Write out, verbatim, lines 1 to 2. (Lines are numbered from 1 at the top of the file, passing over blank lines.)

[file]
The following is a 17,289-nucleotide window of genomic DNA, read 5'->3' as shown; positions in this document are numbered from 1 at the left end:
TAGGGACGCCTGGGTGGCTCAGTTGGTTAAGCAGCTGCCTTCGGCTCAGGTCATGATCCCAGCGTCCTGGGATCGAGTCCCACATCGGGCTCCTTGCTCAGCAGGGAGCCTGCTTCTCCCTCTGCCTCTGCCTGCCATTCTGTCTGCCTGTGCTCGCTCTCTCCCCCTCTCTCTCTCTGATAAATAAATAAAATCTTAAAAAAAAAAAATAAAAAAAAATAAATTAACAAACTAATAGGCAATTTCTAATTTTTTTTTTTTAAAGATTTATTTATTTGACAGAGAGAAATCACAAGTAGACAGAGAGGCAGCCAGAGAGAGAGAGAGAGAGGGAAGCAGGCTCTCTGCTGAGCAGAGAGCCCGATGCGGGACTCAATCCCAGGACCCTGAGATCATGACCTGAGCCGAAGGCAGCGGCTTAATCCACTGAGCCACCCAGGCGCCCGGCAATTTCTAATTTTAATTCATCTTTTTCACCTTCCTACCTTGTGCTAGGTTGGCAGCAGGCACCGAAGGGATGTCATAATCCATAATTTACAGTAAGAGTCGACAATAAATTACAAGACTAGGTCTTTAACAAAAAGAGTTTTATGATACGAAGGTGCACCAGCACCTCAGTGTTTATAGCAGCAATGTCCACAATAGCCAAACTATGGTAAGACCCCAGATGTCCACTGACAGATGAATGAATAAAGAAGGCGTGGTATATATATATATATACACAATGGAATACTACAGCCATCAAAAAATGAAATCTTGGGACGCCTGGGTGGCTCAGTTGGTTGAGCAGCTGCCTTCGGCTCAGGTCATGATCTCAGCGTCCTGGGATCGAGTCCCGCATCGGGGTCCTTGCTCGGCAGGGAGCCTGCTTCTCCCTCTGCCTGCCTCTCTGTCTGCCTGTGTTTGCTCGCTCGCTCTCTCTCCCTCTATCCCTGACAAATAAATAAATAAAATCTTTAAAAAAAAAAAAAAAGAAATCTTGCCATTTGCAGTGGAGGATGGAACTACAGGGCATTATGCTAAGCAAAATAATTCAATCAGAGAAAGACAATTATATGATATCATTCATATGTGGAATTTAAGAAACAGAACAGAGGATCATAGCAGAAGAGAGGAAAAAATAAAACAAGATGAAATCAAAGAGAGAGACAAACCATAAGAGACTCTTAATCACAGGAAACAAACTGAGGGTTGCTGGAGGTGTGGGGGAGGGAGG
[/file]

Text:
The following is a 17,289-nucleotide window of genomic DNA, read 5'->3' as shown; positions in this document are numbered from 1 at the left end:
TAGGGACGCCTGGGTGGCTCAGTTGGTTAAGCAGCTGCCTTCGGCTCAGGTCATGATCCCAGCGTCCTGGGATCGAGTCCCACATCGGGCTCCTTGCTCAGCAGGGAGCCTGCTTCTCCCTCTGCCTCTGCCTGCCATTCTGTCTGCCTGTGCTCGCTCTCTCCCCCTCTCTCTCTCTGATAAATAAATAAAATCTTAAAAAAAAAAAATAAAAAAAAATAAATTAACAAACTAATAGGCAATTTCTAATTTTTTTTTTTTAAAGATTTATTTATTTGACAGAGAGAAATCACAAGTAGACAGAGAGGCAGCCAGAGAGAGAGAGAGAGAGGGAAGCAGGCTCTCTGCTGAGCAGAGAGCCCGATGCGGGACTCAATCCCAGGACCCTGAGATCATGACCTGAGCCGAAGGCAGCGGCTTAATCCACTGAGCCACCCAGGCGCCCGGCAATTTCTAATTTTAATTCATCTTTTTCACCTTCCTACCTTGTGCTAGGTTGGCAGCAGGCACCGAAGGGATGTCATAATCCATAATTTACAGTAAGAGTCGACAATAAATTACAAGACTAGGTCTTTAACAAAAAGAGTTTTATGATACGAAGGTGCACCAGCACCTCAGTGTTTATAGCAGCAATGTCCACAATAGCCAAACTATGGTAAGACCCCAGATGTCCACTGACAGATGAATGAATAAAGAAGGCGTGGTATATATATATATATACACAATGGAATACTACAGCCATCAAAAAATGAAATCTTGGGACGCCTGGGTGGCTCAGTTGGTTGAGCAGCTGCCTTCGGCTCAGGTCATGATCTCAGCGTCCTGGGATCGAGTCCCGCATCGGGGTCCTTGCTCGGCAGGGAGCCTGCTTCTCCCTCTGCCTGCCTCTCTGTCTGCCTGTGTTTGCTCGCTCGCTCTCTCTCCCTCTATCCCTGACAAATAAATAAATAAAATCTTTAAAAAAAAAAAAAAAGAAATCTTGCCATTTGCAGTGGAGGATGGAACTACAGGGCATTATGCTAAGCAAAATAATTCAATCAGAGAAAGACAATTATATGATATCATTCATATGTGGAATTTAAGAAACAGAACAGAGGATCATAGCAGAAGAGAGGAAAAAATAAAACAAGATGAAATCAAAGAGAGAGACAAACCATAAGAGACTCTTAATCACAGGAAACAAACTGAGGGTTGCTGGAGGTGTGGGGGAGGGAGG